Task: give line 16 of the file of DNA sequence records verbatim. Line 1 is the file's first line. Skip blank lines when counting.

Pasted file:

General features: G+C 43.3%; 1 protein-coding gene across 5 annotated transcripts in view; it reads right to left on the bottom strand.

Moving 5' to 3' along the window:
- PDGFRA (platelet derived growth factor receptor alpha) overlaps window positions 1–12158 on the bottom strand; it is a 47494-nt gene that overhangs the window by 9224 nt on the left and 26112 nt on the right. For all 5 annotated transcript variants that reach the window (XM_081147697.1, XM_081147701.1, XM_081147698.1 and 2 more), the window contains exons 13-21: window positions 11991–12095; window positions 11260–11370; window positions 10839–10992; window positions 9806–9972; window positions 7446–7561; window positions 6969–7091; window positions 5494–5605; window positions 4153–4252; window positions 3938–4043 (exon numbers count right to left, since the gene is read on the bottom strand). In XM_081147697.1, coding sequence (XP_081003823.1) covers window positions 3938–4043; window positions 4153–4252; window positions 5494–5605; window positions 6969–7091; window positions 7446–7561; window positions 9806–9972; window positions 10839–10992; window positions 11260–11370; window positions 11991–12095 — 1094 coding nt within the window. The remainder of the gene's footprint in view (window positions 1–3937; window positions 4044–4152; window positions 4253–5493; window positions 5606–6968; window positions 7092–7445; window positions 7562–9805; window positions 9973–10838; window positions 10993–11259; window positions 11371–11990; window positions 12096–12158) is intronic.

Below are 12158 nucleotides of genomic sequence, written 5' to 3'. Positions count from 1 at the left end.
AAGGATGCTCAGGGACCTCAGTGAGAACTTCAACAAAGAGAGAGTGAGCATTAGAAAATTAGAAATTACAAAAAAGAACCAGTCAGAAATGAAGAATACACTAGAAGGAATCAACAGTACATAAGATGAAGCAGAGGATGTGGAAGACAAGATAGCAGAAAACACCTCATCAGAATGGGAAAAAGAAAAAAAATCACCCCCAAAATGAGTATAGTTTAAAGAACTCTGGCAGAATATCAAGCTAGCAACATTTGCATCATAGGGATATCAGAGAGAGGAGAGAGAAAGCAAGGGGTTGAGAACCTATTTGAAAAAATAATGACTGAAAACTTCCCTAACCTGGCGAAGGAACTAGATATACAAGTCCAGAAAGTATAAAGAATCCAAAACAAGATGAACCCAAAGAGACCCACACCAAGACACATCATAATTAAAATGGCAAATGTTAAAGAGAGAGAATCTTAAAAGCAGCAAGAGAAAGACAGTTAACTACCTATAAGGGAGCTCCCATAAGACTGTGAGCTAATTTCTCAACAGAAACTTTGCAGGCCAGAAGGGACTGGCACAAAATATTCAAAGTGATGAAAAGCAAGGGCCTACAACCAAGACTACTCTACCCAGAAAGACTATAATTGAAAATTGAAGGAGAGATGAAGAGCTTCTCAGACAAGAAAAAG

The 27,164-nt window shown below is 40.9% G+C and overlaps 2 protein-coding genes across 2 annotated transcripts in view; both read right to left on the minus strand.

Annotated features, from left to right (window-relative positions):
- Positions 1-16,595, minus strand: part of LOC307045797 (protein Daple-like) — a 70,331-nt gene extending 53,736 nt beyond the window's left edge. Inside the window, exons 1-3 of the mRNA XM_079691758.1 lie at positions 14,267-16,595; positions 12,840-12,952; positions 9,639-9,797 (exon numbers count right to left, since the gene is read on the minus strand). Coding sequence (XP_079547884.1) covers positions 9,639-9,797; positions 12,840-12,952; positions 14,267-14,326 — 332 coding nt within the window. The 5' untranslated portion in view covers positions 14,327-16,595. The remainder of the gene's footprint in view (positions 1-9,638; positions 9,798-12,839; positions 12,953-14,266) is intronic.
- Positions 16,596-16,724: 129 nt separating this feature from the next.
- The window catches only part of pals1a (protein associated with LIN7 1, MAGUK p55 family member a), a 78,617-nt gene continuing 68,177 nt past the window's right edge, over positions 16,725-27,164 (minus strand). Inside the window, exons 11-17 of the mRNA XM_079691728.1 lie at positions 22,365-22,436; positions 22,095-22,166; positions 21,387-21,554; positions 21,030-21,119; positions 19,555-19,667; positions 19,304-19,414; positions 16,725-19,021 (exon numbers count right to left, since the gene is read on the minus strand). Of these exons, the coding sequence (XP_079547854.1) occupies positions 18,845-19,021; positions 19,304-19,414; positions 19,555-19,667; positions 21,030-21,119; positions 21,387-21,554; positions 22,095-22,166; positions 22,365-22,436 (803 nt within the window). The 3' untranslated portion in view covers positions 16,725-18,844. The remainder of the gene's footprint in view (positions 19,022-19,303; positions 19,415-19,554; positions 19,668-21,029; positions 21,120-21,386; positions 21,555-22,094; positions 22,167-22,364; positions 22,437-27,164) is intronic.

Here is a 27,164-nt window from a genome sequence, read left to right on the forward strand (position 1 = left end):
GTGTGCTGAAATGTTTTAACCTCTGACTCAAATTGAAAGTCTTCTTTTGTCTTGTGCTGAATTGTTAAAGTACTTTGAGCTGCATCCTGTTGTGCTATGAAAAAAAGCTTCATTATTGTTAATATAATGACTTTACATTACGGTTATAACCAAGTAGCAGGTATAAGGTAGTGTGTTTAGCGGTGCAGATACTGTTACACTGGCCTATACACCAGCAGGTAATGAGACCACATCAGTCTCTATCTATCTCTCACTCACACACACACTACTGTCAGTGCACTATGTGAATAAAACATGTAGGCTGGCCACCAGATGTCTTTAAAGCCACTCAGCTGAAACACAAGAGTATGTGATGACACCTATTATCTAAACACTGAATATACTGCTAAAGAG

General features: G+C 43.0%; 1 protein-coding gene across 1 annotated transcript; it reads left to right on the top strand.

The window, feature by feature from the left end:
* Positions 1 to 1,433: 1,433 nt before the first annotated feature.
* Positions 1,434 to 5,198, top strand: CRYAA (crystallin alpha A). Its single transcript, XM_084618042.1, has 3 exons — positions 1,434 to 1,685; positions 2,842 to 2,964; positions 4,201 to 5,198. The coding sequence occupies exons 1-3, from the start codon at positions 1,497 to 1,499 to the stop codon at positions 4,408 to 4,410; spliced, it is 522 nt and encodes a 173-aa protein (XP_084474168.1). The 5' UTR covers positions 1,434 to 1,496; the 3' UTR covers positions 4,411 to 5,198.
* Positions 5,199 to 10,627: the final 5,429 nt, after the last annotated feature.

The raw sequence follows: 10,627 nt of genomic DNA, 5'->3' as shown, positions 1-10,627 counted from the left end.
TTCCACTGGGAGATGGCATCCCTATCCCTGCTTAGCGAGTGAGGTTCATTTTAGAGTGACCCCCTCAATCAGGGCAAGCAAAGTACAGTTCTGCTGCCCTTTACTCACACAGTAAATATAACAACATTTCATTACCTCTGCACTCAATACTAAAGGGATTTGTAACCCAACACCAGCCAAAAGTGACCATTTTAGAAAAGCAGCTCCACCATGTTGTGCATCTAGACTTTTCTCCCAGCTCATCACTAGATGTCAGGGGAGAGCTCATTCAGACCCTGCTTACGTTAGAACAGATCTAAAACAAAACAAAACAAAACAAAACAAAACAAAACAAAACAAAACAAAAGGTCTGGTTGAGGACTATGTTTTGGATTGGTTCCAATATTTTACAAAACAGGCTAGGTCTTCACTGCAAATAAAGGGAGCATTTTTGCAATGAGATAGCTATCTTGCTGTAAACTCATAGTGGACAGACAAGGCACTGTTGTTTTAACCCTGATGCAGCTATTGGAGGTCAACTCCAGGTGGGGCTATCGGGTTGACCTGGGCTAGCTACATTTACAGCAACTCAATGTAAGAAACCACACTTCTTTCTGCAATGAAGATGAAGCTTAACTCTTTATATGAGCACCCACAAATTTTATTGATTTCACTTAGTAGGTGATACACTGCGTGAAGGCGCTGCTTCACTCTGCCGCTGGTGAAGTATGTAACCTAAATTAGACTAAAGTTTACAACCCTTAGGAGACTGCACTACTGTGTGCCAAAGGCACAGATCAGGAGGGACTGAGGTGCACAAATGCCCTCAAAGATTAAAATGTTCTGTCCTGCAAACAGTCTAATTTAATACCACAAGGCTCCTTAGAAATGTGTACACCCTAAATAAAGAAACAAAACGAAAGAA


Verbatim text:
* Positions 1,434 to 5,198, top strand: CRYAA (crystallin alpha A). Its single transcript, XM_084618042.1, has 3 exons — positions 1,434 to 1,685; positions 2,842 to 2,964; positions 4,201 to 5,198. The coding sequence occupies exons 1-3, from the start codon at positions 1,497 to 1,499 to the stop codon at positions 4,408 to 4,410; spliced, it is 522 nt and encodes a 173-aa protein (XP_084474168.1). The 5' UTR covers positions 1,434 to 1,496; the 3' UTR covers positions 4,411 to 5,198.